Tuesday, October 30, 2012

Rosy's scrawled manga recommendation: Break Blade by Yoshinaga Yunosuke

Break Blade
Yoshinaga Yunosuke


From Manga Abyss:
Which to choose, the country or my friend--!? The "Continent of Cruzon", a world where people are born with magic. Lygatto, one of the rare people "without magic" in this world, is getting swallowed up in the whirlpool of a massive war. With Lygatto as the core, four close friends are connected by cruel fate in a spectacular war tale!!!
In the continent of Cruzon, an impending war between the Kingdom of Krishna and the nation of Athens is brimming. The people of this land are able to wield the crystals from the ground for whatever purpose they desire. Yet one person, Lygatto Arrow, is not. He is an "un-sorcerer", a person unable to wield the crystals. But this characteristic will enable him to pilot an ancient mecha, one strong enough to put up a fight against the invading army of Athens.

From Baka-Updates:
Rygart Arrow is the only one in his world who lacks the inherent ability to power up quartz, the energy source that makes all of the machines run. Nevertheless, he's pretty well connected. The King and Queen of his country of Krisna happen to be old college friends. But so is Zess, the guy who is leading the army of a neighboring kingdom in an attack on Krisna.
How did it comes to this? There's little time to ponder the implications as an army in giant, mechanized battle suits attacks. Arrow just feels like he's in the way - until he comes across a powerful, ancient mech that no one has yet to be able to figure out how to run. But his natural affinity for the suit's operating mechanism may just turn Arrow into the most important player of all.

Alternate names
Bureiku Bureido
Broken Blade
Espada Rota
Espada Quebrada
Bruten Klinga
Сломанный меч
Pedang Butut


Manga reader sites (free)
Manga Fox, Manga Reader, Manga Anime

Rosy's scrawlings on Break Blade
Break Blade seems at first like its portrayal of war and heroism will be fairly fantastical, following the lines of a young man coming good, defeating foes and winning the day. Break Blade isn't like that at all though. There's a realism to the way war progresses, the situations that force people to make difficult decisions, the desperation, the cruelty and the useless casualties. There's also a fairly believable portrayal of the horrific glee some feel in dividing up a country's wealth, subjugating people, manipulating others into becoming cannon fodder for a cause they're unaware of and many other things besides. Even the mentally ill and the psychotic are given their roles within the war of Break Blade. And for all this, Break Blade is worth reading as it is worth knowing just how horrible people can be and how bitter heroism can be.
The story follows Lygatto and his friends, some divided by politics, as they try to survive and stand for what they believe in. Their beliefs and causes aren't grandiose of for the greater good but rather for the survival of themselves and their friends, loves and family. The reasons they fight are some of the most common aside from patriotism when it comes to real wars and only by dumb luck and bloody mistakes do they all manage to make it so far, even if the friendships are fracturing.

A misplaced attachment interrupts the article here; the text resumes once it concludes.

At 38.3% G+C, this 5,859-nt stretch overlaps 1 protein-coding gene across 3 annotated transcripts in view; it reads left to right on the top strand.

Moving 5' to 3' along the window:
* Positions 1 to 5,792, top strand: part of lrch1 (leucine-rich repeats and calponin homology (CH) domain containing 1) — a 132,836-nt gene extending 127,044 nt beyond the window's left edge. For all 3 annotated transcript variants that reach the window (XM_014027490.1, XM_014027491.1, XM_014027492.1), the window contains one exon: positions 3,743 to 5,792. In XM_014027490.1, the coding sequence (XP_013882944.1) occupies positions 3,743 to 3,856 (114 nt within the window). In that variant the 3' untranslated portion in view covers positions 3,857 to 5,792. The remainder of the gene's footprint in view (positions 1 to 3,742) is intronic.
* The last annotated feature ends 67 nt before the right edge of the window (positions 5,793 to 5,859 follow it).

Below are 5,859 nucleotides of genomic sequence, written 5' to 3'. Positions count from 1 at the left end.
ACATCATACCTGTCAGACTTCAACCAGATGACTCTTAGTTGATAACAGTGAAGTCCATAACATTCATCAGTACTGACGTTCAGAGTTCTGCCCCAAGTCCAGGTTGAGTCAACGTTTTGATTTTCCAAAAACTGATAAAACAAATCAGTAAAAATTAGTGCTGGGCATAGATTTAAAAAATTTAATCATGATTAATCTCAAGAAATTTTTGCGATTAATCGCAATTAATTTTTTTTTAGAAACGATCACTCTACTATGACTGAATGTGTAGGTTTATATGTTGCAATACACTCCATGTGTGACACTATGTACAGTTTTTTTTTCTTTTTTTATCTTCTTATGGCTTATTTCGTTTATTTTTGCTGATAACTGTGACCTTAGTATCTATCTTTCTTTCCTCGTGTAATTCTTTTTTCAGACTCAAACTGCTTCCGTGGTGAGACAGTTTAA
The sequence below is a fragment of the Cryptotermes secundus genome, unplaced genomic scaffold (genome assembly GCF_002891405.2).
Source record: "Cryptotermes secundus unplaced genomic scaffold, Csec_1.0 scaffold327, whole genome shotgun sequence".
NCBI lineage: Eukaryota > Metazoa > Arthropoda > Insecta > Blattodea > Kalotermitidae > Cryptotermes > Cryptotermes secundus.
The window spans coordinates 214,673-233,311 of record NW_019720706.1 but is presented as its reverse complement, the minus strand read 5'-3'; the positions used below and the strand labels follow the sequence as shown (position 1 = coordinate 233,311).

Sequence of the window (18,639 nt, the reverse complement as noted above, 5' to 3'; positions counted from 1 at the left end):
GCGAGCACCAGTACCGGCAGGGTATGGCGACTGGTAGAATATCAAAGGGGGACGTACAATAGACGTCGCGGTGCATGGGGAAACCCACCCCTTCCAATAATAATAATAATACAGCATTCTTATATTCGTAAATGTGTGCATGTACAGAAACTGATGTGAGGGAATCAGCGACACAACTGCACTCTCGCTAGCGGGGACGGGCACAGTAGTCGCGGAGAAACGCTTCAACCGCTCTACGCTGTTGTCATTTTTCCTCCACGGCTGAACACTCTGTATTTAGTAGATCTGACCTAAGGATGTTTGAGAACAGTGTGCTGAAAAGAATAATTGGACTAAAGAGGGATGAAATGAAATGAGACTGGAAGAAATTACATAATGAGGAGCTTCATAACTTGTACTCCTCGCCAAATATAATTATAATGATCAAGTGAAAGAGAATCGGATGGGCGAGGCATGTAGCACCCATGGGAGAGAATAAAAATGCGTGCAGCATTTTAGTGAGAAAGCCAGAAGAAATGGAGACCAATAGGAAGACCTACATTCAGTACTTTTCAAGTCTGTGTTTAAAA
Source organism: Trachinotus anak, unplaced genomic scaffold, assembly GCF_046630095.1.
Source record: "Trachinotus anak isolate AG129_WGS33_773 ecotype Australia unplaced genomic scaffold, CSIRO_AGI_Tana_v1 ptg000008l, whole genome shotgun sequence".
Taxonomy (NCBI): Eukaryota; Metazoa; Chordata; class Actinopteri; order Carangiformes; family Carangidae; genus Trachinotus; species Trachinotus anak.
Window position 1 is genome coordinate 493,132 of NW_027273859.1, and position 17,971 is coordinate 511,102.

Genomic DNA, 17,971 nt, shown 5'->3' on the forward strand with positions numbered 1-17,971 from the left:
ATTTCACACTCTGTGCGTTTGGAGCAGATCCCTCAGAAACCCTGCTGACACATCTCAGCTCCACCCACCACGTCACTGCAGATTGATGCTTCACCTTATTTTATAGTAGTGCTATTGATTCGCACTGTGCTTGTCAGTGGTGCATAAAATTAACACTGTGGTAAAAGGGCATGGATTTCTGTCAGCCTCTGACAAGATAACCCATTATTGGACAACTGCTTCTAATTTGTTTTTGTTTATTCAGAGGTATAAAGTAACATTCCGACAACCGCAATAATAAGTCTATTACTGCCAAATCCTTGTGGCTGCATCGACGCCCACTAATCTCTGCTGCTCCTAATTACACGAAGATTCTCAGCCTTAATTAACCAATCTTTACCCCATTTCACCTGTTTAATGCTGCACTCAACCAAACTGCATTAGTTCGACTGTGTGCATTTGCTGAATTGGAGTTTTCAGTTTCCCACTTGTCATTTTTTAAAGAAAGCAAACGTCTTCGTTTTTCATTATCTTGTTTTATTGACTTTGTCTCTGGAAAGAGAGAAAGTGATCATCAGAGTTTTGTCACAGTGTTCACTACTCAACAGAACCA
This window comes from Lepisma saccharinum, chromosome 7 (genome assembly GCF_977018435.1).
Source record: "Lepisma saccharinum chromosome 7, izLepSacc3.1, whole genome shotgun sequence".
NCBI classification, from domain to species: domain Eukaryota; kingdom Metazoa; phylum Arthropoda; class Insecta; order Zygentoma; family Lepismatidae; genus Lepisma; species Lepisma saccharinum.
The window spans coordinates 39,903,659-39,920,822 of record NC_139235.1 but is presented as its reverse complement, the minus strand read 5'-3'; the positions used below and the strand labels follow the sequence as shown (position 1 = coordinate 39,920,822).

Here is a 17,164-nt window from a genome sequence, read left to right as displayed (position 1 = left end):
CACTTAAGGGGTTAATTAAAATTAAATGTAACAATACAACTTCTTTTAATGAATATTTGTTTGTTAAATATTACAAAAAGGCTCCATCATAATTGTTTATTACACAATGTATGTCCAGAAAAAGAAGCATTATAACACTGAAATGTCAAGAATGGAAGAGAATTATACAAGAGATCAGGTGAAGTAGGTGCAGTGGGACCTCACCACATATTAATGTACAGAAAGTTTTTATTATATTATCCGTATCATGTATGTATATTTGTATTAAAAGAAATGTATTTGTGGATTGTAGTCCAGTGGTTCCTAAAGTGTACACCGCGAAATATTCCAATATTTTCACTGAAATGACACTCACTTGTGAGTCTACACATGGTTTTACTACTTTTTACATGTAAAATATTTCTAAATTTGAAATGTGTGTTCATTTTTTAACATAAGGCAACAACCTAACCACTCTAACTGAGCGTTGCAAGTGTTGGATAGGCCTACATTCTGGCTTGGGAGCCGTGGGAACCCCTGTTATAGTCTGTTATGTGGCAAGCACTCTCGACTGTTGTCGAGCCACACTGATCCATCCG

Aside from this realism there are mechanoids or golems to enjoy, castles, a regency system or two, and a simply magic system based on controlling quartz energies. The magic is mostly used for guns, communications and lighting etc. and there's no sign of black magic or spell slinging at all, something that likely wouldn't work within the tech-based war story.
The art of Break Blade is stark, tending to be light, which seems unusual for a war story until you see the desert/arid landscape of Lygatto's country Krishna. The starkness and light of the illustrations force you to see that there's little romance - dark or otherwise - in the war, even with the interesting weaponry to look at. While the style isn't blast-em-away original the subject matter of the artwork makes the manga pleasing to the eye. The flow is smooth and close ups on battle scenes and landscape views are both created with equal skill.
Break Blade, while a pleasure to read is also a little painful. But no good war story is a calm one. You might not come away happy but you will come away feeling more cynical and in touch with reality, which, as far as I'm concern, is a good thing to hang on to.

I'd recommend this manga to: anyone who likes alternate world fantasy, war stories and historical fantasy.

Notes on manga reader sites
The quality of manga readers can vary. The uploads are often done cheaply or as a serious hobby by a collective. Be aware that sometimes licence hasn't been given but the sites noted above, Manga Fox in particular, are extremely careful about adding and pulling mangas according to license agreements. So you shouldn't have to worry too much about the material being pirated. There are also translated works and non-translated. Amongst the translated works you will find that the quality of translation may vary according to the skills of the translators. Usually the works are perfectly readable anyway, with only a few added or dropped words or a word in the incorrect tense or with/out plurals. But sometimes the text becomes gobbledygook. In which case, either seek another version or give up and buy an official copy once a printed translation comes out. The other issue of note is you may need to expand the screen to read the text easily as sometimes the scans are minimised a little.
I find that if a page doesn't download properly or some other issue occurs (too slow or someone ordered the pages incorrectly etc.) with one reader then skipping across to another reader and picking up where I was is quite easy and rarely annoying.
Otherwise, enjoy and watch out you don't get too addicted you forget about the necessary things in life.

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